In recent years, studies have brought
new perspectives to the gut
, especially showing its
role within the gut-brain axis
. This complex two-way mechanism,
it connects the emotional and cognitive centers of the nervous system with enteric peripheral functions
as immune activity, intestinal permeability, enteric reflexes, and endocrine signaling.
The modulation of the intestine-brain axis serves as an intervention in gastrointestinal and neuropsychiatric pathologies. For this,
, using probiotics
, prebiotics, dietary supplementation and fecal matter transplantation show promising results
. With this, the association of gastrointestinal and neuropsychiatric dysfunctions, developed the idea of
in the medical community,
and magnesium has become an important asset to the concept, because of its benefits in the gut and central nervous system.
Magnesium absorption occurs in the small intestine
, mainly in the distal zone, from food intake.
The level of absorption on a normal basis
and in a poor state it can increase by up to 80%
. As the site of absorption is the intestinal area, the links between intestinal health and magnesium are even more important.
Magnesium is perhaps the latest micronutrient that has emerged in the scientific literature that strongly binds with the axis of the intestinal brain and the microbiome. His deficiency has been related to multiple somatic dysfunctions, such as neurological, metabolic, musculoskeletal and cardiac diseases. On the gastroenterology side, it is known that is linked to gastric disorders during all phases of life.
What are the effects of magnesium supplementation in the gut?
Several studies have followed the effects of magnesium on bowel functions, for example magnesium-rich mineral water consumption promoted improvements in bowel mobility, unwanted symptoms in the gastrointestinal tract, and stool consistency during a six-week follow-up in patients with functional constipation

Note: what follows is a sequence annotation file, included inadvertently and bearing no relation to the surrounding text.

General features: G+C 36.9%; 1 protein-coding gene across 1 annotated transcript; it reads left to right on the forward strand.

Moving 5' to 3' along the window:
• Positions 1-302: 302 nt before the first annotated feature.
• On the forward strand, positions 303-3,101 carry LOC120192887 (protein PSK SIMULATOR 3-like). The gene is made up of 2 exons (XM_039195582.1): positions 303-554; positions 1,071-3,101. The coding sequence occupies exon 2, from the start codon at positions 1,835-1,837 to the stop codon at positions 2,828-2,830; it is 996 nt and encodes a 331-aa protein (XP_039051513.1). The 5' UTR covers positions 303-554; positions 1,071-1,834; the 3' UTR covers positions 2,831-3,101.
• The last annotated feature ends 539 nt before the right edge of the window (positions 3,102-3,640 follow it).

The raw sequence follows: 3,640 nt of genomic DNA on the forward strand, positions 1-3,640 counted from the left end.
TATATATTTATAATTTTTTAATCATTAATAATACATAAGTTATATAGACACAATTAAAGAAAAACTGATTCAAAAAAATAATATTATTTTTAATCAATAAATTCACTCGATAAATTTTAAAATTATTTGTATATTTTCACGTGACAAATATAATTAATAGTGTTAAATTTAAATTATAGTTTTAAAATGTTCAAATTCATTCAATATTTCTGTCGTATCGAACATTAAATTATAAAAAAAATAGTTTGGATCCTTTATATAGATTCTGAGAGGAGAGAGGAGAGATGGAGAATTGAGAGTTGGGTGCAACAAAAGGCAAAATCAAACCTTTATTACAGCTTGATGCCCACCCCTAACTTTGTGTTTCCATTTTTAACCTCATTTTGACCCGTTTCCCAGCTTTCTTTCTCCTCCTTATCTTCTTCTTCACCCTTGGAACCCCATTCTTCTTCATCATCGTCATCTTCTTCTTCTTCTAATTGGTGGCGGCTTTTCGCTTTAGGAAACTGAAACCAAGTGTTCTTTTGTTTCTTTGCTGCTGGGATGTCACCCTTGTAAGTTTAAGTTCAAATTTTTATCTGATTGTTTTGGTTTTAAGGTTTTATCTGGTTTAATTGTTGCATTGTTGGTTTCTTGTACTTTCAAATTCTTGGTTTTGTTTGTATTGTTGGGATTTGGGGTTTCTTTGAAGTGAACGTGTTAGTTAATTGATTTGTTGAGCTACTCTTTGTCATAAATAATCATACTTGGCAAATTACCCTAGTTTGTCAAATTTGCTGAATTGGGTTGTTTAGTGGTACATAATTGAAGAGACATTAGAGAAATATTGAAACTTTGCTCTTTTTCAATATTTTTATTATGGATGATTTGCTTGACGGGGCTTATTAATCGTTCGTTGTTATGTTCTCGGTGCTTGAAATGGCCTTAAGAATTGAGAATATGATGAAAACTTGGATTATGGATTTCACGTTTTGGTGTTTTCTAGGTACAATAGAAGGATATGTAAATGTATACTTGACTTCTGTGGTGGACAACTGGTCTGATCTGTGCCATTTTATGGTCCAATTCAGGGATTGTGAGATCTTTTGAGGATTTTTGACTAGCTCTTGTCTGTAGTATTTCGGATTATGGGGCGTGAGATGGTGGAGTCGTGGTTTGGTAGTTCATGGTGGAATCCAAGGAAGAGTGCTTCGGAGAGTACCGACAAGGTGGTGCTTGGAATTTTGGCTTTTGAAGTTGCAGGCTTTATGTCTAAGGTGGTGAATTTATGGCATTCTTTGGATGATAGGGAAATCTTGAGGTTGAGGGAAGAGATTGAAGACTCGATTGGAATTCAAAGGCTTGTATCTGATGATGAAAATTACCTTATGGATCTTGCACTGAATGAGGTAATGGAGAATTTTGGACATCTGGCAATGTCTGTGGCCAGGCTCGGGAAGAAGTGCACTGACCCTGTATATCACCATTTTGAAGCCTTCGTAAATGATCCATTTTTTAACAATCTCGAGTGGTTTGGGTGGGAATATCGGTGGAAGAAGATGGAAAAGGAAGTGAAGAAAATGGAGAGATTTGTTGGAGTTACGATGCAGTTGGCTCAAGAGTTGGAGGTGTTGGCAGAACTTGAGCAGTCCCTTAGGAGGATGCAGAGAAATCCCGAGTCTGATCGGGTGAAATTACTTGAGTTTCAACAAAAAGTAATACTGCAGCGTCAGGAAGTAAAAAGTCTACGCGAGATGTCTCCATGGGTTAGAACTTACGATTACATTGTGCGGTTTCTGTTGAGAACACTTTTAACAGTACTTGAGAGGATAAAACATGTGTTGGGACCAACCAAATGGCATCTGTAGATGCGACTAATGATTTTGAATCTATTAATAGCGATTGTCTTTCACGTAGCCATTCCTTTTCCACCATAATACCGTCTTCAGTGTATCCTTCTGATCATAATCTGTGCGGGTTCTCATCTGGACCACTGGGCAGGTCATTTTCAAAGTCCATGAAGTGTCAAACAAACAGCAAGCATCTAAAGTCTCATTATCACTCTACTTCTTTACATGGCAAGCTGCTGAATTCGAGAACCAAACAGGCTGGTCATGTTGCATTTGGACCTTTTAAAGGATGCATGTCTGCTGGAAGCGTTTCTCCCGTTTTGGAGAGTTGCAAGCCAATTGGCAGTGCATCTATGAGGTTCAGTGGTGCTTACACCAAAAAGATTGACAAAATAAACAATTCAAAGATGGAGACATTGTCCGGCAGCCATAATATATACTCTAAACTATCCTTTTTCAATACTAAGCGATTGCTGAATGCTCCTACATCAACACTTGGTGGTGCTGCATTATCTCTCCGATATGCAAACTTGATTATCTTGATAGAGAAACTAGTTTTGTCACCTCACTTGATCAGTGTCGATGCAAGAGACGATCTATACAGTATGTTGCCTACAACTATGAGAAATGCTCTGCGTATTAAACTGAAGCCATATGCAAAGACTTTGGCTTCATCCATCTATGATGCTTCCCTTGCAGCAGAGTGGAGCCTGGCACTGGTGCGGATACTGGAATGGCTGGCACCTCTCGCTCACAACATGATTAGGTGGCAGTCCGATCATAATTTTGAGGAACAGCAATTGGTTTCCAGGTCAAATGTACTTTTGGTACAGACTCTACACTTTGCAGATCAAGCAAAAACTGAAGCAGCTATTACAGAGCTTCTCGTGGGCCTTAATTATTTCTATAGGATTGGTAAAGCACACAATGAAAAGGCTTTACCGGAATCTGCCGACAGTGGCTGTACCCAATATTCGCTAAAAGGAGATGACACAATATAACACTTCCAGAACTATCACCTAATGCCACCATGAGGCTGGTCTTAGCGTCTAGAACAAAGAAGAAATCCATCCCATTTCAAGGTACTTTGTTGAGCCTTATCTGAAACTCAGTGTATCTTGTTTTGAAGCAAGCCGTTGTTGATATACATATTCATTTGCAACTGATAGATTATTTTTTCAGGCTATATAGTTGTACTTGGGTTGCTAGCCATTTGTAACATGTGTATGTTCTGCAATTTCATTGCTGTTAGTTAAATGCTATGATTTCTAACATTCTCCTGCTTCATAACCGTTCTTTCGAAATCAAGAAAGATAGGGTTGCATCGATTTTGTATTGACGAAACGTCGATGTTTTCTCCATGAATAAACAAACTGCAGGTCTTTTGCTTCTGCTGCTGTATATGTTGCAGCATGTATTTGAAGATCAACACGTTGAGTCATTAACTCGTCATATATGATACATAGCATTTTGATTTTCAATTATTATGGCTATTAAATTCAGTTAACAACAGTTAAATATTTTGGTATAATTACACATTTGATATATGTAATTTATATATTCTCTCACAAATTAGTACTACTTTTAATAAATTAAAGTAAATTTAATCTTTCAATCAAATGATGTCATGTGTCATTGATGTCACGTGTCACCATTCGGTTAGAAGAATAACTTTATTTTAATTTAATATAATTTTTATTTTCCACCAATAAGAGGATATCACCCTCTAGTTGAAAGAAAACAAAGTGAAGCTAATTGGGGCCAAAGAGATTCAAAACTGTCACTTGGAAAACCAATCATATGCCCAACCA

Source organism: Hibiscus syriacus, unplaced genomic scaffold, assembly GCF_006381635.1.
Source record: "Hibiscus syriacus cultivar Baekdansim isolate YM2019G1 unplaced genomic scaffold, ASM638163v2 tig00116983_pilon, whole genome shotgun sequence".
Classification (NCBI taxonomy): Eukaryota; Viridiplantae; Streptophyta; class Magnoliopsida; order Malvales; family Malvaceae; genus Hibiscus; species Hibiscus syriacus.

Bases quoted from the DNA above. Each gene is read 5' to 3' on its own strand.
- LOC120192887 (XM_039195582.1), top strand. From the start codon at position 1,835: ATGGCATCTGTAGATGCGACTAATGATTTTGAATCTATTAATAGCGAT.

. Furthermore, Magnesium oxide is used for antiacid properties and has proven to be effective in short-term relief of symptoms of functional dyspepsia.
Some new studies have shown that the intestinal microbiota is directly affected by fluctuation in magnesium intake in the diet. As such, a study revealed that the concentration of short-chain fatty acids and the diversity of the microbiota were increased by the joint administration of magnesium oxide and dietary inulin fiber, instead of the exclusive administration of inulin. Furthermore, a low magnesium diet showed a qualitative decrease in intestinal microbiota, lower intestinal barrier and higher levels of tumor necrosis factor α (TNF-α), Interleukin 6 (IL-6) and oxidative stress activation.
Several animal model studies claim that the
deficiency of this mineral not only alters the microbial profile, but also causes psychiatric symptoms
. One study proved that magnesium-deficient diet over six weeks resulted in anxiety behavior. Another study showed a altered microbial profile and found increased neuroinflammatory markers.
Magnesium supplementation is able to interact with the gut-brain axis.
This communication plays a key role in maintaining the homeostatis of the gastrointestinal
system, but also in maintaining the integrity of emotions, motivation and superior cognitive functions
. From stress, medication, diet, environmental impact, social and emotional interactions to genetics and epigenetics that shape the physiology of each person. Studies have proven its ability to improve intestinal dysbiosis, the production of short-chain fatty acids, intestinal barrier, decrease the signaling of inflammatory markers and consequently improve depression and anxiety.
Study suggestion: Use
of magnesium in aging – Science Play
Watch the video on Science Play with Ana Beatriz Baptistella:
Article: Schiopu C, Ștefănescu G, Diaconescu S, Bălan GG, Gimiga N, Rusu E, Moldovan CA, Popa B, Tataranu E, Olteanu AV, Boloș A, Ștefănescu C. Magnesium Orotate and the Microbiome–Gut–Brain Axis Modulation: New Approaches in Psychological Comorbidities of Gastrointestinal Functional Disorders. Nutrients
. 2022; 14(8):1567. https://doi.org/10.3390/nu14081567